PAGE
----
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Restriction on Restrooms: Should It Be Allowed?

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Teachers restricting honest students from going to the restroom should not be allowed.

A common way students are restricted from using the restroom is through the use of bathroom passes. Using bathroom passes as a way to decrease the amount of times a student leaves the classroom is not an effective way to make students focus on the lesson.  These passes are meant to decrease the amount of distractions in the classroom by keeping the amount of students that come and go from the room to a minimum while trying to increase the student’s level of focus on their lesson or work. However, the need of using the restroom can trump any kind of focus you have on anything. Having to hold it in can cause a student psychical discomfort or restlessness. This can lead to a student fidgeting around in their seat a lot, distracting other students in their class. 

Just because a student went to the restroom and missed a few minutes of class does not mean they will have no clue on what the lesson is about. Yes, it is understandable for a teacher that spent time on creating a lesson plan for their class schedule to be frustrated when a student leaves in the middle of a lesson to go to the restroom. However, entirely refusing them from leaving is not the solution.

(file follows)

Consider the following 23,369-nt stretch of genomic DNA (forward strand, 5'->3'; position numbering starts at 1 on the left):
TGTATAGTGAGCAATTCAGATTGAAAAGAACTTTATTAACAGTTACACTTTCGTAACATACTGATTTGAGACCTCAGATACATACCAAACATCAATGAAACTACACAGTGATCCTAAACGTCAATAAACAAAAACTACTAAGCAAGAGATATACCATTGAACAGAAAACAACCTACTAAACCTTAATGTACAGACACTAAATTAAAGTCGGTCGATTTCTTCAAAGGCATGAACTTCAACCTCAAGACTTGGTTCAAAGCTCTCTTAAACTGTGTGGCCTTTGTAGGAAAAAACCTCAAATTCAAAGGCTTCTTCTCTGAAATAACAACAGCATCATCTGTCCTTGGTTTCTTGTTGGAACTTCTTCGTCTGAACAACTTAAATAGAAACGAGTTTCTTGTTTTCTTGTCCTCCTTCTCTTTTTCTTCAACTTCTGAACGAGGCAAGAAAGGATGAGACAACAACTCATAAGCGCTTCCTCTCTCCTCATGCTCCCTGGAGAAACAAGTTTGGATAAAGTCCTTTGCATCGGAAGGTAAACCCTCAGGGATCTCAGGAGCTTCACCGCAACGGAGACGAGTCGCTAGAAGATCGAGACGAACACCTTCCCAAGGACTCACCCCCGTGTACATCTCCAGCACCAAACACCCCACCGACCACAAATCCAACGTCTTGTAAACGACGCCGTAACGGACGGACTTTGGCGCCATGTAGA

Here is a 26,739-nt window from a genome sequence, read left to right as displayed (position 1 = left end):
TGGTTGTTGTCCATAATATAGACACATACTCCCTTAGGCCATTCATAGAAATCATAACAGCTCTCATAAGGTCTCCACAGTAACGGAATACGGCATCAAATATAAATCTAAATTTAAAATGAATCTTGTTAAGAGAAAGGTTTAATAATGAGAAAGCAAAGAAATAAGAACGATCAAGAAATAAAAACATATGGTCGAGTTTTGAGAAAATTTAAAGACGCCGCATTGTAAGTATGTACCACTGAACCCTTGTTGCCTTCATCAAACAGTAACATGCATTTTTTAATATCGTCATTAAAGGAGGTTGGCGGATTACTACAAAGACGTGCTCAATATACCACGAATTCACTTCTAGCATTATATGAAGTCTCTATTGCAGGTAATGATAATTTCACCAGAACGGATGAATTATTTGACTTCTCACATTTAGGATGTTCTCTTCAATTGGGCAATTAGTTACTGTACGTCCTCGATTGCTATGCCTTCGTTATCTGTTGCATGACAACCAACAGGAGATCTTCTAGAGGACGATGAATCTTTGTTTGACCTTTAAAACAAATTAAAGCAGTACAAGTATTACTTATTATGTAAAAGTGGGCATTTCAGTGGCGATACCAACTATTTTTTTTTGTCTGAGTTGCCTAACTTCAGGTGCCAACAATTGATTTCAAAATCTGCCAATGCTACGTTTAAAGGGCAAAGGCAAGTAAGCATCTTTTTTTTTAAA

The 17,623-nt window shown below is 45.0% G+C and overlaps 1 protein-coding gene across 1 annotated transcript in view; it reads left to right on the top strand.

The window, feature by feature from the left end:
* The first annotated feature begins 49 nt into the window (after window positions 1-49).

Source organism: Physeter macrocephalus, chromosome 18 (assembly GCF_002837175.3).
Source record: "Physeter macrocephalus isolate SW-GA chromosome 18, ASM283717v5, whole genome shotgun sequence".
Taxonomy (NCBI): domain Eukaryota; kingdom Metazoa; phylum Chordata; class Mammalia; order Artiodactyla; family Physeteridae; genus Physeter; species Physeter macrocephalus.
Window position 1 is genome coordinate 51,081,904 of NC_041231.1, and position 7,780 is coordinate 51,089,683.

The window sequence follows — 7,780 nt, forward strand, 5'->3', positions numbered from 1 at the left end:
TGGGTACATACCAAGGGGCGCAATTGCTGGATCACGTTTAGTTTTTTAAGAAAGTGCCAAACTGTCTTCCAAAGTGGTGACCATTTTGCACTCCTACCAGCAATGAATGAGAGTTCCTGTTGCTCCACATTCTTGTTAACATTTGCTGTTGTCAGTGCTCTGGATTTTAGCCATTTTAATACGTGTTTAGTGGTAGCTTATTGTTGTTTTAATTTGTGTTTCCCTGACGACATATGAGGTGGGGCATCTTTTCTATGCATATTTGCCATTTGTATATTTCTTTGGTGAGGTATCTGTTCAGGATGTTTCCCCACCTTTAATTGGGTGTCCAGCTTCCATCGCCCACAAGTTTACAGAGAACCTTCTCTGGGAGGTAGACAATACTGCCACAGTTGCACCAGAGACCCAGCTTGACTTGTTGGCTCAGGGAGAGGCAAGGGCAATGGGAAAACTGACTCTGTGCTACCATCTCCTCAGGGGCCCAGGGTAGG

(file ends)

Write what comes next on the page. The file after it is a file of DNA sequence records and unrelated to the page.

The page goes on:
Many teachers may state that the reason for their stricter restroom policies is to discourage the use of the restroom as an excuse to skip or leave class. Going to the restroom just for the sake of leaving is not something that everyone is going to do. While it is reasonable to not allow a student who has been caught doing something they are not supposed to do while on a restroom trip, it is not justifiable for every student to not be allowed to use the restroom. 

In a survey of the Thunderbird student body, out of the 219 responses, 175 of those responses (nearly 80%) said that they have had an experience where they were restricted from using the restroom.

While having to hold it in once is not enough to cause health problems, having to hold it on multiple occasions over the course of the semester or the whole year may begin to affect your bladder. As stated by Rebecca Nebel, PhD, SWHR’s (Society of Women’s Health Research) director of scientific programs, in an article from teachstarter.com: “Restricting access to the bathroom forces students into unhealthy toileting habits, such as holding in urine, which may create health problems that will follow students into adulthood and decrease their quality of life.” These problems can range from weaker bladder muscles to urinary tract infection.

A teacher may also say that a student should go during lunch or between classes. While going during lunch is a reasonable time, going between classes is just not possible for most students. Going to the restroom takes a varied amount of time, so being able to use the restroom and make it to your next class on time is not possible for some students. 

 While it is reasonable for a teacher to want their students to not disrupt the class, it should not be allowed to turn down a student’s request to go to the restroom. 

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